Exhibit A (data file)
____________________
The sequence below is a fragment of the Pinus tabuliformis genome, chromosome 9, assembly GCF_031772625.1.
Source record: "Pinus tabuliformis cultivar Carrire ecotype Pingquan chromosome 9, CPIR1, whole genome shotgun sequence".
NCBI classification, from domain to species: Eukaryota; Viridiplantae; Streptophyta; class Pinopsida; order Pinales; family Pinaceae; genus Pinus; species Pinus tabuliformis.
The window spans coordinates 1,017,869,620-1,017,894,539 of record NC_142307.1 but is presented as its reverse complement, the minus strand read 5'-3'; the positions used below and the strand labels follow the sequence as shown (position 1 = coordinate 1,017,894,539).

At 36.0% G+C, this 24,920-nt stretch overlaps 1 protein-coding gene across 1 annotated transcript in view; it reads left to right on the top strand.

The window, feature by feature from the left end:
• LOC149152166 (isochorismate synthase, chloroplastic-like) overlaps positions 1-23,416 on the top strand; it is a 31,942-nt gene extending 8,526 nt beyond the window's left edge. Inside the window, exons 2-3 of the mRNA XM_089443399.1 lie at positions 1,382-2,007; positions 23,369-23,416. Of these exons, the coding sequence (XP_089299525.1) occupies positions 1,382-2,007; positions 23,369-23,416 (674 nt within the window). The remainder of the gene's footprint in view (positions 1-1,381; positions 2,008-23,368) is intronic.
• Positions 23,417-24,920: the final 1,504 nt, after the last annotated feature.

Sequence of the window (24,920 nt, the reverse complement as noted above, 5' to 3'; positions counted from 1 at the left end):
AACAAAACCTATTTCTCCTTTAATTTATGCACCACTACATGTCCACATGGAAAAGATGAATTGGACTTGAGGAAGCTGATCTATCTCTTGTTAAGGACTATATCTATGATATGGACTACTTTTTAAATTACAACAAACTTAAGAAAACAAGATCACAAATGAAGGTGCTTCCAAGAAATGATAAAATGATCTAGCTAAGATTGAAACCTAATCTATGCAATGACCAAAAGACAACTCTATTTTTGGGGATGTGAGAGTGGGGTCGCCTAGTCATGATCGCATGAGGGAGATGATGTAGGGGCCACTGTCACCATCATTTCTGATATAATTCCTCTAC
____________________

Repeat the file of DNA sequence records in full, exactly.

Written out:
The sequence below is a fragment of the Pinus tabuliformis genome, chromosome 9, assembly GCF_031772625.1.
Source record: "Pinus tabuliformis cultivar Carrire ecotype Pingquan chromosome 9, CPIR1, whole genome shotgun sequence".
NCBI classification, from domain to species: Eukaryota; Viridiplantae; Streptophyta; class Pinopsida; order Pinales; family Pinaceae; genus Pinus; species Pinus tabuliformis.
The window spans coordinates 1,017,869,620-1,017,894,539 of record NC_142307.1 but is presented as its reverse complement, the minus strand read 5'-3'; the positions used below and the strand labels follow the sequence as shown (position 1 = coordinate 1,017,894,539).

At 36.0% G+C, this 24,920-nt stretch overlaps 1 protein-coding gene across 1 annotated transcript in view; it reads left to right on the top strand.

The window, feature by feature from the left end:
• LOC149152166 (isochorismate synthase, chloroplastic-like) overlaps positions 1-23,416 on the top strand; it is a 31,942-nt gene extending 8,526 nt beyond the window's left edge. Inside the window, exons 2-3 of the mRNA XM_089443399.1 lie at positions 1,382-2,007; positions 23,369-23,416. Of these exons, the coding sequence (XP_089299525.1) occupies positions 1,382-2,007; positions 23,369-23,416 (674 nt within the window). The remainder of the gene's footprint in view (positions 1-1,381; positions 2,008-23,368) is intronic.
• Positions 23,417-24,920: the final 1,504 nt, after the last annotated feature.

Sequence of the window (24,920 nt, the reverse complement as noted above, 5' to 3'; positions counted from 1 at the left end):
AACAAAACCTATTTCTCCTTTAATTTATGCACCACTACATGTCCACATGGAAAAGATGAATTGGACTTGAGGAAGCTGATCTATCTCTTGTTAAGGACTATATCTATGATATGGACTACTTTTTAAATTACAACAAACTTAAGAAAACAAGATCACAAATGAAGGTGCTTCCAAGAAATGATAAAATGATCTAGCTAAGATTGAAACCTAATCTATGCAATGACCAAAAGACAACTCTATTTTTGGGGATGTGAGAGTGGGGTCGCCTAGTCATGATCGCATGAGGGAGATGATGTAGGGGCCACTGTCACCATCATTTCTGATATAATTCCTCTAC